The differences in these two standards has not only causes great trouble for internal users such as business management teams and accountants, but also the external users, like investors and creditors, who are trying to interpret and compare the two. The whole purpose for financial statements are to provide its users with timely and relevant information that will help them make an informed decision on future cash flows- but if it can not do that, what good is it? On April 18, 2002 Robert K Herdman, Chief Accountant of the US securities and exchange commission gave a speech on moving toward the globalization of accounting standards. In his speech he touched on how there has been a outcry for consolidation to a single set of high-quality international standards. Herdman explained how a convergence effort between GAAP and IFRS would help avoid conflict and confusion and prevent financial crises from taking place in the future (Speech: Moving Toward the Globalization of Accounting Standards [R. Herdman]). Though despite the effort that had been done to bring together GAAP and IFRS, unfortunately very little change has taken place to resolve many of the differences between the two standards.

IFRS is used in hundreds of countries and seems to continually gain popularity. Some argue that it represents economic transactions better than GAAP. For example, when dealing with Inventory, if the market value of your inventory were to increase, then under IFRS you can change the amount that you write-down but under GAAP you can not do that. The benefit of the IFRS write-down is that it adjusts to the changes in the marketplace. GAAP leaves very little room for interpretations- all transactions have to abide by a certain set of rules, no exceptions.

Historically, US Generally Accepted Accounting Principles (GAAP) had been the most used set of financial accounting and reporting standards in the world, but now countries are preparing their financial statements using International Financial Reporting Standards(IFRS). Although IFRS is not used in countries like the US, many of accounting firms that operate globally now have to be able to service the needs of clients outside of their home country. With its advancement slowing, will GAAP be able to reclaim its position as the most respected set of financial accounting standards?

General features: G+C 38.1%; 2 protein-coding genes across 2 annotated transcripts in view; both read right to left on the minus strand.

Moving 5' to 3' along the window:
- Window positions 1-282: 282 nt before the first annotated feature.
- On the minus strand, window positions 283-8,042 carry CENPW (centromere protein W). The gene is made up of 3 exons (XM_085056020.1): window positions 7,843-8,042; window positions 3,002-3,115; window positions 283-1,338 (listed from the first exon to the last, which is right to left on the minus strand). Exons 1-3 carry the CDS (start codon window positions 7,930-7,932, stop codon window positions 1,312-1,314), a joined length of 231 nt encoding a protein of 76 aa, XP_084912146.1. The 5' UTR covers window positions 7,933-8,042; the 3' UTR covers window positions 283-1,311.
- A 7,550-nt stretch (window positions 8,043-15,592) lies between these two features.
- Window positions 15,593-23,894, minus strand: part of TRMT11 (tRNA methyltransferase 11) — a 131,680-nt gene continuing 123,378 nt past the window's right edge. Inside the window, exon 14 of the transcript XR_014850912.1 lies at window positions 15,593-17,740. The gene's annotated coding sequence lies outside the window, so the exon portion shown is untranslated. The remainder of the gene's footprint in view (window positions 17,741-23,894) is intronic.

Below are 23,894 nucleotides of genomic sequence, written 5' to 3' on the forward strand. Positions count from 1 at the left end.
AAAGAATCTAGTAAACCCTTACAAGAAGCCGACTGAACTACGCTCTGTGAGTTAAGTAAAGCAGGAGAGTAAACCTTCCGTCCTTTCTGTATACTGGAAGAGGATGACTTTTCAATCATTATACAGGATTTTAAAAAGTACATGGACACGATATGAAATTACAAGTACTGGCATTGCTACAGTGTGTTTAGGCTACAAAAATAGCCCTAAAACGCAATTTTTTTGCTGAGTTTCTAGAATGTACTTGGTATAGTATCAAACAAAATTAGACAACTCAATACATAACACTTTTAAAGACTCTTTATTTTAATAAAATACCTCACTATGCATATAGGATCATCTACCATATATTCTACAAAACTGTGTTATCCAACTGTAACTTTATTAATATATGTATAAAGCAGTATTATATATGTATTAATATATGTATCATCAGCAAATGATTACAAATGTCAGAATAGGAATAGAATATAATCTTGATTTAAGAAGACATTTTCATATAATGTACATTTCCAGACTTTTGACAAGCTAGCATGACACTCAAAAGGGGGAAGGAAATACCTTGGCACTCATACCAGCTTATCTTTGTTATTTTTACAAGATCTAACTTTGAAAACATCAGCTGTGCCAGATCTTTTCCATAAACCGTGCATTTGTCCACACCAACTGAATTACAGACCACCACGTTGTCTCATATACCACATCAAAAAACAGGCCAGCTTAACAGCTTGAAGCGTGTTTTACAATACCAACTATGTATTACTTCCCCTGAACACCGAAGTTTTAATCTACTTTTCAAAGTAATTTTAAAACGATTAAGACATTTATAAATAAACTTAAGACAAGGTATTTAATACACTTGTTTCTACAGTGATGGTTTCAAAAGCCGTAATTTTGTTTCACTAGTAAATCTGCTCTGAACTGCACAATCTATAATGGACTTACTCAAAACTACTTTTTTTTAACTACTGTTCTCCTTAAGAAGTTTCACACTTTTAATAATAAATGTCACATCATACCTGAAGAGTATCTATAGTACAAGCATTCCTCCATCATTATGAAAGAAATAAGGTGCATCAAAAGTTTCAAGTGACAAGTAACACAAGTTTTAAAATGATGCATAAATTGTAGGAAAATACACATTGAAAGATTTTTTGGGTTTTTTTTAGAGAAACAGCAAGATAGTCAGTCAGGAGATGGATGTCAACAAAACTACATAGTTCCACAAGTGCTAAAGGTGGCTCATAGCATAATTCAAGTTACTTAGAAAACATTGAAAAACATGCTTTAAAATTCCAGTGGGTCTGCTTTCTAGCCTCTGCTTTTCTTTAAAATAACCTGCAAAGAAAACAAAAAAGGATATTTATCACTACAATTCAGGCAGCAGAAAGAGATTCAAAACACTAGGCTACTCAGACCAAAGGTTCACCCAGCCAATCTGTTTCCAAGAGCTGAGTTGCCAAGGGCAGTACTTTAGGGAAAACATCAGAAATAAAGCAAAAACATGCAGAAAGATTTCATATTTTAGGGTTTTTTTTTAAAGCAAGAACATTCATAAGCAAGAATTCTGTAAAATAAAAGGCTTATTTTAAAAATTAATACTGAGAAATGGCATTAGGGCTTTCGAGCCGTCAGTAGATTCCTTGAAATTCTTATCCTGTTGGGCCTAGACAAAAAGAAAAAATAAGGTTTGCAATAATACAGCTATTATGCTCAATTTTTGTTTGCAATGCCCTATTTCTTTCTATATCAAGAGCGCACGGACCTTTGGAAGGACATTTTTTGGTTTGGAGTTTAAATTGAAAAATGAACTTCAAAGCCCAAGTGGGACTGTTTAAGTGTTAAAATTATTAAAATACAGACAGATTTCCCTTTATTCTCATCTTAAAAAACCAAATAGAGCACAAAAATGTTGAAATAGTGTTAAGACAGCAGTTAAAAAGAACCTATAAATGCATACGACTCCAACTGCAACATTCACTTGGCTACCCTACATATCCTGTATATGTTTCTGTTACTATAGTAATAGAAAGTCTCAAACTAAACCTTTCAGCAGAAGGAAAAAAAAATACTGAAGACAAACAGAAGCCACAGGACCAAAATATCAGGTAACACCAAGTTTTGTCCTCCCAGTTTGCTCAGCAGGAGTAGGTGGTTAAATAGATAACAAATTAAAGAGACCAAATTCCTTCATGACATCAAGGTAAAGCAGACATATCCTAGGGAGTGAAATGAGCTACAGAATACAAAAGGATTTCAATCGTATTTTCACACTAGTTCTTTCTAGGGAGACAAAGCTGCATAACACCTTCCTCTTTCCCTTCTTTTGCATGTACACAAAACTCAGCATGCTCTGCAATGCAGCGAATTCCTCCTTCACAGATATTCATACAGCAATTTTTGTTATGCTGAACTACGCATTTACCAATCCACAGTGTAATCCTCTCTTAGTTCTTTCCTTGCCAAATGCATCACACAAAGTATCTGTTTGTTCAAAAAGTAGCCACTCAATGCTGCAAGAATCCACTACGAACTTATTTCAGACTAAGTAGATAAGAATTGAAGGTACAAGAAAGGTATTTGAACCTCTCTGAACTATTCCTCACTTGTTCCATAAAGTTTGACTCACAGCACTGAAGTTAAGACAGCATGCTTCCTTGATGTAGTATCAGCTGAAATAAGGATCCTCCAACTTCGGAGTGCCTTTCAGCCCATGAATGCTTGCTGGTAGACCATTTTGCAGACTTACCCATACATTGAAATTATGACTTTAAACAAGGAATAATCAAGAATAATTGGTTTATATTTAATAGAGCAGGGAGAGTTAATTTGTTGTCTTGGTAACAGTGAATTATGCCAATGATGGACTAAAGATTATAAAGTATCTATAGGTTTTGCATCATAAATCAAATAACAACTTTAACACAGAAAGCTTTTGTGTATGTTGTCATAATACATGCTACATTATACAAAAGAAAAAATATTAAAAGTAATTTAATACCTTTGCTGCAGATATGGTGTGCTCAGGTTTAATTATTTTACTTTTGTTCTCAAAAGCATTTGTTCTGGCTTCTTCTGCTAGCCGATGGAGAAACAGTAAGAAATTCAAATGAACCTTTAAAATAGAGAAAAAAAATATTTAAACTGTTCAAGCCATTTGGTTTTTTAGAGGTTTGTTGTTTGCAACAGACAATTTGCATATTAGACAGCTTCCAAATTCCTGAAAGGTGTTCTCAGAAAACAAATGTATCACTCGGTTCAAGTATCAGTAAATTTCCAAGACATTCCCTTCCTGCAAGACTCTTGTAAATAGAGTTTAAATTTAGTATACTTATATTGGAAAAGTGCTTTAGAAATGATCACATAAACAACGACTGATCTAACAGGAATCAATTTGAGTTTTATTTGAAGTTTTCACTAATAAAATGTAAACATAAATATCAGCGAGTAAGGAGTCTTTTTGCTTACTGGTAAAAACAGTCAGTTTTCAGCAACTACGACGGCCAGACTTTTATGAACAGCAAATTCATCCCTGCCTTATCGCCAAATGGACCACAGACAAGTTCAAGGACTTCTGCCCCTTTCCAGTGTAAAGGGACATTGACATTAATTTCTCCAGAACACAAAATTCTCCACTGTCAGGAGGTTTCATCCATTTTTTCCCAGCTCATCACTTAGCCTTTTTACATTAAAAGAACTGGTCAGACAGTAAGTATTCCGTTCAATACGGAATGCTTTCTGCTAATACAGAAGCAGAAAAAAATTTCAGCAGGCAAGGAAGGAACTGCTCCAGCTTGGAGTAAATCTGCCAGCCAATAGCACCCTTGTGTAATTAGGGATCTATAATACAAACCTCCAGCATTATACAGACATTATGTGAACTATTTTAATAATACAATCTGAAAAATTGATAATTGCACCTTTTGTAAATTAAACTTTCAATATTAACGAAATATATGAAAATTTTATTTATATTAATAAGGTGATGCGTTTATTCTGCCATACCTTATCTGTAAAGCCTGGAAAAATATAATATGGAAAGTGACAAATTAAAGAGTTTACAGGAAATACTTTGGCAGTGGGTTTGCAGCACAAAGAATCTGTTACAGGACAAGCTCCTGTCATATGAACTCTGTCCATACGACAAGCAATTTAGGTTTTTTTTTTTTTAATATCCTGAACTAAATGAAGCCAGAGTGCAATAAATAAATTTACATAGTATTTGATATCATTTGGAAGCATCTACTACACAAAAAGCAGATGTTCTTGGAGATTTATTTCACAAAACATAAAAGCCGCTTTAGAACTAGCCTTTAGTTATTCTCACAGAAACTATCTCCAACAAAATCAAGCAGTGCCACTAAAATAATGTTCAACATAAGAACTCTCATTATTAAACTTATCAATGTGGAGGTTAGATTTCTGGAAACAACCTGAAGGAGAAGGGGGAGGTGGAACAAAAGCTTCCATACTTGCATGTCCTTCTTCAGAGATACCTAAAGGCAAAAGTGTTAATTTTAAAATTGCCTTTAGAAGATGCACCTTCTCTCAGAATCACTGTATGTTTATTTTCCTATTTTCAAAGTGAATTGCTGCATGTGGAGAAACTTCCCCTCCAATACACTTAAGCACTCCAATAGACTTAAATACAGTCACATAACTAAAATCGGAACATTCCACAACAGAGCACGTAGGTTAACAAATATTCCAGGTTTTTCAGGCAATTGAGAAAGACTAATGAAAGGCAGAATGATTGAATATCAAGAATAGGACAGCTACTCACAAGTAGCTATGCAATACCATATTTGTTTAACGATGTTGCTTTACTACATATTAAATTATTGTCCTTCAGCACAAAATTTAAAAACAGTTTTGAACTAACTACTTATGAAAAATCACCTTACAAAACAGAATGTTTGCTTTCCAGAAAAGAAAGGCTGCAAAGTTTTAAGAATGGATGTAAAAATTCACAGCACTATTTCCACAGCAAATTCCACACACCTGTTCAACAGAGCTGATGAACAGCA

"The Effect of Globalization on Accounting Programs." Vista College Blog. N.p., n.d. Web.

"How Accounting Practices Can Support the Globalization of Small Business." IFAC. N.p., n.d. Web.


Lawrence, Anne T., and James Weber. "Business in a Globalized World." Business and Society: Stakeholders, Ethics, Public Policy. N.p.: McGraw-Hill Education, 2017. 70-88. Print.

"Speech by SEC Staff: Moving Toward the Globalization of Accounting Standards." SEC Speech: Moving Toward the Globalization of Accounting Standards (R. Herdman). N.p., n.d. Web.


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    • lions44 profile image

      CJ Kelly 

      11 months ago from Auburn, WA

      I know here in the U.S., IFRS is often looked upon as much less vigorous, possibly allowing companies to get away with hiding assets or questionable accounting. GAAP is a pain, but I would feel better with rigorous standards just as a consumer of financial information.

      A marrying of the two standards would go a long way towards calming those fears. Once you relax a regulation, the genie never goes back in a bottle until a major crisis occurs (see 2008).

      Great discussion. Endlessly fascinating. Thanks.